FTSE 100 dividends vs. deficit contributions

Published by Nick Griggs, Lewys Curteis on

With the DB regulatory regime once again under review, the disparity between payments to shareholders and those paid to close pension scheme deficits will once more be under the spotlight. Getting this balance right remains an important consideration in setting your strategy for reaching the endgame. Our analysis provides an interesting insight into current market trends that will help those setting or reviewing their strategy.  

Our analysis of FTSE 100 companies shows that dividends have been steadily increasing over the period since the financial crisis, while deficit contributions have reduced slightly. 

"Increasing deficit contributions by five times would put 60% of FTSE 100 schemes in a position to buyout in the next five years"

The median deficit contribution as a proportion of dividends for the FTSE 100 companies was 7% in 2018.  For many companies there will a good reason for this, but there is no doubt that The Pensions Regulator (TPR) will be scrutinising this balance even more closely over the coming years.

With the DB pensions endgame becoming a realistic medium-term target for a number of organisations, any regulatory pressure to push up deficit contributions could accelerate the time taken to achieve this endgame.  In our analysis, we take a look at how changes in contributions impact on the time to buyout for the FTSE 100 organisations.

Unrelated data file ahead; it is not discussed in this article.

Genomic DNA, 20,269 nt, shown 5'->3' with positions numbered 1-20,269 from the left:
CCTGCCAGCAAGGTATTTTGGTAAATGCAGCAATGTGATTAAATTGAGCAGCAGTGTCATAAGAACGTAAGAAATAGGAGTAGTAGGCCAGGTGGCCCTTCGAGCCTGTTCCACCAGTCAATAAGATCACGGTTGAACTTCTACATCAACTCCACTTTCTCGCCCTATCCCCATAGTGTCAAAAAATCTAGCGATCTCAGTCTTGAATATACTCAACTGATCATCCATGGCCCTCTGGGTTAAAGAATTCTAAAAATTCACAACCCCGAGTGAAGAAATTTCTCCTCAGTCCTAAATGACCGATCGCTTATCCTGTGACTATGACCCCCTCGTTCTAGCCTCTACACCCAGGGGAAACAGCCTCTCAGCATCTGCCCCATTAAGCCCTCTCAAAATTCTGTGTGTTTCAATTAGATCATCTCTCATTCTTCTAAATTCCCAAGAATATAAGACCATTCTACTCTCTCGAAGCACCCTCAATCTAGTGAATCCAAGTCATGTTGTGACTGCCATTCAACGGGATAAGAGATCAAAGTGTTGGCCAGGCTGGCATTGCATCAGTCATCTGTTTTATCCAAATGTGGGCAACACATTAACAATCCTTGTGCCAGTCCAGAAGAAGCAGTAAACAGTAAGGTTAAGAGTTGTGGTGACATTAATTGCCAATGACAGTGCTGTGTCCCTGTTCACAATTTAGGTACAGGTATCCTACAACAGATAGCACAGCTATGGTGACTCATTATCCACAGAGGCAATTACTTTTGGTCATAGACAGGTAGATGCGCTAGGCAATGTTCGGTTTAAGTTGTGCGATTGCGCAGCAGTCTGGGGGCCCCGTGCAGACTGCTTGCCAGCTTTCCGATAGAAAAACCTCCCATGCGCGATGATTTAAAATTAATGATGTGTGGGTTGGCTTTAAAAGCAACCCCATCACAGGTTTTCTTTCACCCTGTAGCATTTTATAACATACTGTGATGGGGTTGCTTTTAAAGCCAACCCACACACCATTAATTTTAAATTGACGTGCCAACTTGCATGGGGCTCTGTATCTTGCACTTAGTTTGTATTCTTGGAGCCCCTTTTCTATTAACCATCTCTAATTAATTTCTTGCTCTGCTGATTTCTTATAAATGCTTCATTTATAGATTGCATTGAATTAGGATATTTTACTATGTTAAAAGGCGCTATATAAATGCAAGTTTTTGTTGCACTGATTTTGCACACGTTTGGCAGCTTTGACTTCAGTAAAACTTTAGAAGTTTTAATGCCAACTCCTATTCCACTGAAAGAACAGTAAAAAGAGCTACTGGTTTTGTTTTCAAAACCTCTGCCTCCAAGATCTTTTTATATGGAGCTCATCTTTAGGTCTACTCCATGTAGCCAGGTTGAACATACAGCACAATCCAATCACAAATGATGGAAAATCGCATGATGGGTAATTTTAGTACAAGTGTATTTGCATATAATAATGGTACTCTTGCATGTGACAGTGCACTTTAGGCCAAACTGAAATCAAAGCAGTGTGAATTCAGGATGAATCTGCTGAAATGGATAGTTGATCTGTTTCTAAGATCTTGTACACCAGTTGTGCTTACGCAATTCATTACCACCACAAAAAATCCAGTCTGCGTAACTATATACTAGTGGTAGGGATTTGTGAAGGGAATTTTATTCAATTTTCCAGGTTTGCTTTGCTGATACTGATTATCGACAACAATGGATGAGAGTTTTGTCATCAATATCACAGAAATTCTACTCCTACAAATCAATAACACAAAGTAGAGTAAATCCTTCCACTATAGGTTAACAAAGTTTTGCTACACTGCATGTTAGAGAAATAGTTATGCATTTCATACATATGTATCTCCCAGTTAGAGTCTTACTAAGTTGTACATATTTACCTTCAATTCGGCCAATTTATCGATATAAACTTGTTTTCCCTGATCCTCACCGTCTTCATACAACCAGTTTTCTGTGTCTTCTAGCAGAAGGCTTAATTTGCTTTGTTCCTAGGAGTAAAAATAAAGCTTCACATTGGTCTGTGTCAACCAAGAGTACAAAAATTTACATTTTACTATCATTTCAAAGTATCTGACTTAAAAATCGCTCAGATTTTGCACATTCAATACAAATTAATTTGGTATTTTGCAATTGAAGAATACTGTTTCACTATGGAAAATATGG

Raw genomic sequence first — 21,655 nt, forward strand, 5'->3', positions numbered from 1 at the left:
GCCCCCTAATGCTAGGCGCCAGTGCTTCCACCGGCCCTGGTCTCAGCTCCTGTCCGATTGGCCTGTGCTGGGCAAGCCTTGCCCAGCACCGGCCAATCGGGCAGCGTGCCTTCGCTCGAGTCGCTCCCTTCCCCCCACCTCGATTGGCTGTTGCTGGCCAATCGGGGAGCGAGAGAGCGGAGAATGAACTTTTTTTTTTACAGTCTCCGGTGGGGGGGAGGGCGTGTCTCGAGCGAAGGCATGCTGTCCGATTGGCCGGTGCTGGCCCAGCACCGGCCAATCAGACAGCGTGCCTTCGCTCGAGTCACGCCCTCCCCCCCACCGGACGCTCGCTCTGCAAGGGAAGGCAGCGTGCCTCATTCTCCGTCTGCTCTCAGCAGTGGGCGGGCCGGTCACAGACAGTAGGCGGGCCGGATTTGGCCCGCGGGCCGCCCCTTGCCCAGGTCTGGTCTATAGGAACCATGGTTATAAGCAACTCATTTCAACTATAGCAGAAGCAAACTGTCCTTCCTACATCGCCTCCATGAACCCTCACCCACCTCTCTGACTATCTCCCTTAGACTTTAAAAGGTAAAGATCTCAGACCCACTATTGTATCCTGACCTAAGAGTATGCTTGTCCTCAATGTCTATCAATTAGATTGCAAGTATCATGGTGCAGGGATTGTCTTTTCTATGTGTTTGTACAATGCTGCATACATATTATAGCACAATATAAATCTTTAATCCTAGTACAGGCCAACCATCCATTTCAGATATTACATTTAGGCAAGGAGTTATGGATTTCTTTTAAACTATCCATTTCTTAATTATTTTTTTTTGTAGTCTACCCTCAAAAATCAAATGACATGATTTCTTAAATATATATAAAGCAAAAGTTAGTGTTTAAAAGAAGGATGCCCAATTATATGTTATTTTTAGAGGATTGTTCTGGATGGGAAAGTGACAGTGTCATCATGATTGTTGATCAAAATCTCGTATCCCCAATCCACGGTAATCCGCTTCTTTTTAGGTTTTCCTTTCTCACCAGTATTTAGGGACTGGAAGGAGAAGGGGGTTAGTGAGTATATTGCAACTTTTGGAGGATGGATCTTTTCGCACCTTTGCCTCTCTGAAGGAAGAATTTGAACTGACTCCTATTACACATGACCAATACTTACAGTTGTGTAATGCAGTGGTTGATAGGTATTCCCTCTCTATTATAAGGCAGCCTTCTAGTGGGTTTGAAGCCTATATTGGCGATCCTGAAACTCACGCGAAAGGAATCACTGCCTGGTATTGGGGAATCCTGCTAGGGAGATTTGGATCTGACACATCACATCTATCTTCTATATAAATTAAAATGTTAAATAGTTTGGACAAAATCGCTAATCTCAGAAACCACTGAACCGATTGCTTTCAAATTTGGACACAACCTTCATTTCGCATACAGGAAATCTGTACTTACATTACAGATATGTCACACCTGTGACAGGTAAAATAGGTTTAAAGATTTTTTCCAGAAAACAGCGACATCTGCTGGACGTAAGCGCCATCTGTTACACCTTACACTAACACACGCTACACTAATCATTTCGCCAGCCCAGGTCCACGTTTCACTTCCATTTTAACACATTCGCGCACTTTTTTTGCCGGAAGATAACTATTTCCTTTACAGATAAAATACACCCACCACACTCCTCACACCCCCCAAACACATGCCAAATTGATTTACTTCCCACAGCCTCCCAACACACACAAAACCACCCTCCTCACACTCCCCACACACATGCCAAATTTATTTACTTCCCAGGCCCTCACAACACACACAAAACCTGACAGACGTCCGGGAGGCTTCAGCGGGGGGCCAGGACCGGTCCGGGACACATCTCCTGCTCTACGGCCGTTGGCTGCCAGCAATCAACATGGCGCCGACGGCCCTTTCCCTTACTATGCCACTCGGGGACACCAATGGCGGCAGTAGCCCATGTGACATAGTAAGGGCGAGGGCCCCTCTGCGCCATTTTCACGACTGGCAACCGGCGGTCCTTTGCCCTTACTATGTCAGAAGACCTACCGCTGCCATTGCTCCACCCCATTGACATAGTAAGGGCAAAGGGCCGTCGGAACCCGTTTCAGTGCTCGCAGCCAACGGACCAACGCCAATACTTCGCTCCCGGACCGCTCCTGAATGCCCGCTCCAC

Ultimately, having a robust, coherent plan in place for the DB scheme endgame that demonstrates a fair balance between the pension scheme and shareholders will be the best defence against any intervention from TPR.


Key findings

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median deficit contribution as a proportion of dividends for FTSE 100 companies

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the increase in net dividends since the financial crisis for FTSE 100 companies

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the decrease in deficit contributions since the financial crisis for FTSE 100 companies

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of FTSE 100 companies could buyout within 5 years if contributions are doubled


 

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